This work has some rather stunning insights. For instance, Dunn's thesis that the invitation for those who are in Christ to die Christ's death rather than Adam's clarifies and encapsulates Paul's thought on one of the biggest questions any religion is called upon to answer. That is Dunn at his best, so far in the book as I have gotten.
Dunn is the man who coined the phrase "The New Perspective on Paul" so obviously his work is sympathetic to what may more appropriately be termed a new perspective on Judaism. Thus, those among us who admire reformation theology will have a few axes to grind with this work. But I am yet to find a topic in which he is as unfair to those with whom he disagrees as they are as a rule to him and his views.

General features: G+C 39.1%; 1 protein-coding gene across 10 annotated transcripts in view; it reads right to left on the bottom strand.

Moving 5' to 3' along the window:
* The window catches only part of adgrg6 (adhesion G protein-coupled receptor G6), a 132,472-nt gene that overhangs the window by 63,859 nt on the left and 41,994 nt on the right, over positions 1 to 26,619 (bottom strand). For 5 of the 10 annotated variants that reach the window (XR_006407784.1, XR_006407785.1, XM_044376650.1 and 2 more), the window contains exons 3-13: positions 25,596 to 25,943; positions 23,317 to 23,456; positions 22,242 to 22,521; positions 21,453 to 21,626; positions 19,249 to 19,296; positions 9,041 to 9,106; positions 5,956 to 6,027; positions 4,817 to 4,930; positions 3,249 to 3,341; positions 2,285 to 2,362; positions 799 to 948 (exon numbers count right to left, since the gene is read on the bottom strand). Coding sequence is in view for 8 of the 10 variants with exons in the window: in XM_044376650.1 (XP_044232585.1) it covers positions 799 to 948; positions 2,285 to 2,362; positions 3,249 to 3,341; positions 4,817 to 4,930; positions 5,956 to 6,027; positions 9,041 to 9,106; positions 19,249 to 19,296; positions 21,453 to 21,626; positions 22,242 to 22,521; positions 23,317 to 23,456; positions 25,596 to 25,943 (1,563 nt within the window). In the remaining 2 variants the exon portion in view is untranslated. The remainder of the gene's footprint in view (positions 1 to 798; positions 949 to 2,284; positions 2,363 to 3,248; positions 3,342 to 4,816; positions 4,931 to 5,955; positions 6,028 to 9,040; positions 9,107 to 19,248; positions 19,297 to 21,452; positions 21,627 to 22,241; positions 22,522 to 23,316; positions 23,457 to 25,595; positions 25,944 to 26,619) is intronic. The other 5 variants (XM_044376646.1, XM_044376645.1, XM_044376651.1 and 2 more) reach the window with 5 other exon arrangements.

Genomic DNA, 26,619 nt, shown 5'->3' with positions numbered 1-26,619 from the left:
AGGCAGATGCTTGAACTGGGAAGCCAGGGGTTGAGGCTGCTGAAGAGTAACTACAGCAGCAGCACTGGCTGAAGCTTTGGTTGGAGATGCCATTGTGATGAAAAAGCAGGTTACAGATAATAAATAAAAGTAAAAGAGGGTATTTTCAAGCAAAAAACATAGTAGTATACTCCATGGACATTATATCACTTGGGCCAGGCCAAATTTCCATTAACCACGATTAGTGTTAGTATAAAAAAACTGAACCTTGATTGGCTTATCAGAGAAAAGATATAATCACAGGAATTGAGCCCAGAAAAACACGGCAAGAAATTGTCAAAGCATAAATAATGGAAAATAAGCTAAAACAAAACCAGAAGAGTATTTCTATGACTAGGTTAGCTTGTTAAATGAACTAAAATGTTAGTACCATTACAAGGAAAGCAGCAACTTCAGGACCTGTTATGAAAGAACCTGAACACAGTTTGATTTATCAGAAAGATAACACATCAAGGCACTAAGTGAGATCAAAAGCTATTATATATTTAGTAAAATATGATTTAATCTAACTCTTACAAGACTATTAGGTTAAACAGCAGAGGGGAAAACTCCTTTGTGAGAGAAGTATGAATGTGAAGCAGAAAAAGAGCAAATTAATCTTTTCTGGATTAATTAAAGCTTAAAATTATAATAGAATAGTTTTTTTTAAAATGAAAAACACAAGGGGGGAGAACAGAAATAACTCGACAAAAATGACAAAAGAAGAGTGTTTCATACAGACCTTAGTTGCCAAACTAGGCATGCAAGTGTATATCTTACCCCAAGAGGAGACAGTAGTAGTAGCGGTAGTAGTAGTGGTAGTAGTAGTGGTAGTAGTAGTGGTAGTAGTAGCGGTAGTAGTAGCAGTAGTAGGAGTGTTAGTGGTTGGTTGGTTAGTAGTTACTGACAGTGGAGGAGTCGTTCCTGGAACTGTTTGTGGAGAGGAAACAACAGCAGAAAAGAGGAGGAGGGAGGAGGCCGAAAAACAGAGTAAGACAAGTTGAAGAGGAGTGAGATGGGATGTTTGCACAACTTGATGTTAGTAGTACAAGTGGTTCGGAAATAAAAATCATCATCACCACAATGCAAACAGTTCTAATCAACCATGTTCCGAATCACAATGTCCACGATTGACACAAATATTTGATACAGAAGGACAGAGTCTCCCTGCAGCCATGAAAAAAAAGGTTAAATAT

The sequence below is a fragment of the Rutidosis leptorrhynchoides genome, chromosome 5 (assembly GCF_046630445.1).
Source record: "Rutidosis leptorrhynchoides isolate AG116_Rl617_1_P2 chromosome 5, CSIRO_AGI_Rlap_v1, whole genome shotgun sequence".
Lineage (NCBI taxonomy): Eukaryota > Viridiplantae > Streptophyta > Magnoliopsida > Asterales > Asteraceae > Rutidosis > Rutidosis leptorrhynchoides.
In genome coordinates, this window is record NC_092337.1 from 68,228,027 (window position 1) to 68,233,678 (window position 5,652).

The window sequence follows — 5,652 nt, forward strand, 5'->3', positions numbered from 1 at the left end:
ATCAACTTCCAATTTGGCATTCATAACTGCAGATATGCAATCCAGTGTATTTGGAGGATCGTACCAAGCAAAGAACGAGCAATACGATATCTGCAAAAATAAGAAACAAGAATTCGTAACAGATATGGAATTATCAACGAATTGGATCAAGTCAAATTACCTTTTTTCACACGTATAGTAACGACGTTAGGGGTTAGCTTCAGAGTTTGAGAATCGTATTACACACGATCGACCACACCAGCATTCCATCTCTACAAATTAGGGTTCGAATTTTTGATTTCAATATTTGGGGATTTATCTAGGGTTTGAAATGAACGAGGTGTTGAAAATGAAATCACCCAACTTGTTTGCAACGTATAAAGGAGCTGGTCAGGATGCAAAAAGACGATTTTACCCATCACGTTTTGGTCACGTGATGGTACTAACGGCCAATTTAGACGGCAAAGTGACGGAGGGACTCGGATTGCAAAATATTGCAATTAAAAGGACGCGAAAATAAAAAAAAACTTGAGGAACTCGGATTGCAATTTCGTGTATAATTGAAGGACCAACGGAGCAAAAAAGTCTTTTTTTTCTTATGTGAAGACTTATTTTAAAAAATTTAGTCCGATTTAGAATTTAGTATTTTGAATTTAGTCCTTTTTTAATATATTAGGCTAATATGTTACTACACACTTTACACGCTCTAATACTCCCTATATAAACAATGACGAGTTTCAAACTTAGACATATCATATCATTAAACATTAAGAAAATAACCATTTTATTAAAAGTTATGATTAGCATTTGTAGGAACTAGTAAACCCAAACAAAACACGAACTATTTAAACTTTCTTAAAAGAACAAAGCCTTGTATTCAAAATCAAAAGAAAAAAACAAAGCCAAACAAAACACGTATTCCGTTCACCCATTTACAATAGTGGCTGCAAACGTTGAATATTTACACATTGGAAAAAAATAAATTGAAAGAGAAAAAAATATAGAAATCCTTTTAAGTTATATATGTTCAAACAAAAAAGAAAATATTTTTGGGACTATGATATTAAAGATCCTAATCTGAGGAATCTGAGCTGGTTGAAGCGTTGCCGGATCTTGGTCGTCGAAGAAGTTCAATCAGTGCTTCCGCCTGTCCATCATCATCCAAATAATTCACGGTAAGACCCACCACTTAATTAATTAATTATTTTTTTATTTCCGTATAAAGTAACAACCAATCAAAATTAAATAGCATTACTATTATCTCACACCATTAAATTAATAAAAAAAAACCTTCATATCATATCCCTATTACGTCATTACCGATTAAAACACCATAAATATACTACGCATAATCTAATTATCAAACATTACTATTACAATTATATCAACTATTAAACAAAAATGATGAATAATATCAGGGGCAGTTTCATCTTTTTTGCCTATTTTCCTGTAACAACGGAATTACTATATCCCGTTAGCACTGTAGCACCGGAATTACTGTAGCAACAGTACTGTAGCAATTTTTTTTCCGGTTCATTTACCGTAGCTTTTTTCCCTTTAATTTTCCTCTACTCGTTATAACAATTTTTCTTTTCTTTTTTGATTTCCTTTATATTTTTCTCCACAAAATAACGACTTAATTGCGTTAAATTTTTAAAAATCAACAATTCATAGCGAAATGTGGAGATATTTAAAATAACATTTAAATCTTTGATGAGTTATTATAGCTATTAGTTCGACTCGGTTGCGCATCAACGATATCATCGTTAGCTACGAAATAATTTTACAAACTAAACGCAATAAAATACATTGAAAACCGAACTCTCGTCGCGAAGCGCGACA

Unlike his contemporary N.T. Wright he does not see the "story" of Israel as the overarching category for interpretation, so his work is a bit more atomistic and less likely to find a totally unified theological construction. But unlike some others, he does not see contradiction everywhere he looks in Paul's writing. He accomplishes this admirable feat by not confusing Paul's metaphors with irreducible truth.
This is one of the few books that I have purchased that I wish I had in hardback (or better yet on my computer). I expect to wear at least one copy out in the course of completing my doctoral dissertation.